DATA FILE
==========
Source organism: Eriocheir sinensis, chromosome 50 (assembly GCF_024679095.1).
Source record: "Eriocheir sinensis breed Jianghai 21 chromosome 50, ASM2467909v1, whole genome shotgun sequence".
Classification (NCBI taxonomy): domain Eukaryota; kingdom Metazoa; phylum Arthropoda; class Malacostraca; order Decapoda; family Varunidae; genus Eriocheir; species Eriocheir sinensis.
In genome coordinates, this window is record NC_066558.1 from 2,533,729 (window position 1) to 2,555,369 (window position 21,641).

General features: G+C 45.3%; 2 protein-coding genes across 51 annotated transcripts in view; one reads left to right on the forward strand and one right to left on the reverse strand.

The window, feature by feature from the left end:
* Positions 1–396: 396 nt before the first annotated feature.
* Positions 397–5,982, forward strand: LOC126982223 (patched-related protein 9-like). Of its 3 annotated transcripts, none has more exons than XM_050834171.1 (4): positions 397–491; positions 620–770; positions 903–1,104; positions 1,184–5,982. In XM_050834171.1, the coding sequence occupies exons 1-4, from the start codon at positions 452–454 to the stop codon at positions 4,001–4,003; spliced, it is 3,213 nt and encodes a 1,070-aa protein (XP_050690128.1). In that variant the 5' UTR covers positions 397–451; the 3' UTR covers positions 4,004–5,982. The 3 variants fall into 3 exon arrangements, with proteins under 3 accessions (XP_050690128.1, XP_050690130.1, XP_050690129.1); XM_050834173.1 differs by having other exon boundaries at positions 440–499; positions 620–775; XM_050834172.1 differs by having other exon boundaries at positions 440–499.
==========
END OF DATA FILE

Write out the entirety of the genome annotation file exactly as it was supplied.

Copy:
Source organism: Eriocheir sinensis, chromosome 50 (assembly GCF_024679095.1).
Source record: "Eriocheir sinensis breed Jianghai 21 chromosome 50, ASM2467909v1, whole genome shotgun sequence".
Classification (NCBI taxonomy): domain Eukaryota; kingdom Metazoa; phylum Arthropoda; class Malacostraca; order Decapoda; family Varunidae; genus Eriocheir; species Eriocheir sinensis.
In genome coordinates, this window is record NC_066558.1 from 2,533,729 (window position 1) to 2,555,369 (window position 21,641).

General features: G+C 45.3%; 2 protein-coding genes across 51 annotated transcripts in view; one reads left to right on the forward strand and one right to left on the reverse strand.

The window, feature by feature from the left end:
* Positions 1–396: 396 nt before the first annotated feature.
* Positions 397–5,982, forward strand: LOC126982223 (patched-related protein 9-like). Of its 3 annotated transcripts, none has more exons than XM_050834171.1 (4): positions 397–491; positions 620–770; positions 903–1,104; positions 1,184–5,982. In XM_050834171.1, the coding sequence occupies exons 1-4, from the start codon at positions 452–454 to the stop codon at positions 4,001–4,003; spliced, it is 3,213 nt and encodes a 1,070-aa protein (XP_050690128.1). In that variant the 5' UTR covers positions 397–451; the 3' UTR covers positions 4,004–5,982. The 3 variants fall into 3 exon arrangements, with proteins under 3 accessions (XP_050690128.1, XP_050690130.1, XP_050690129.1); XM_050834173.1 differs by having other exon boundaries at positions 440–499; positions 620–775; XM_050834172.1 differs by having other exon boundaries at positions 440–499.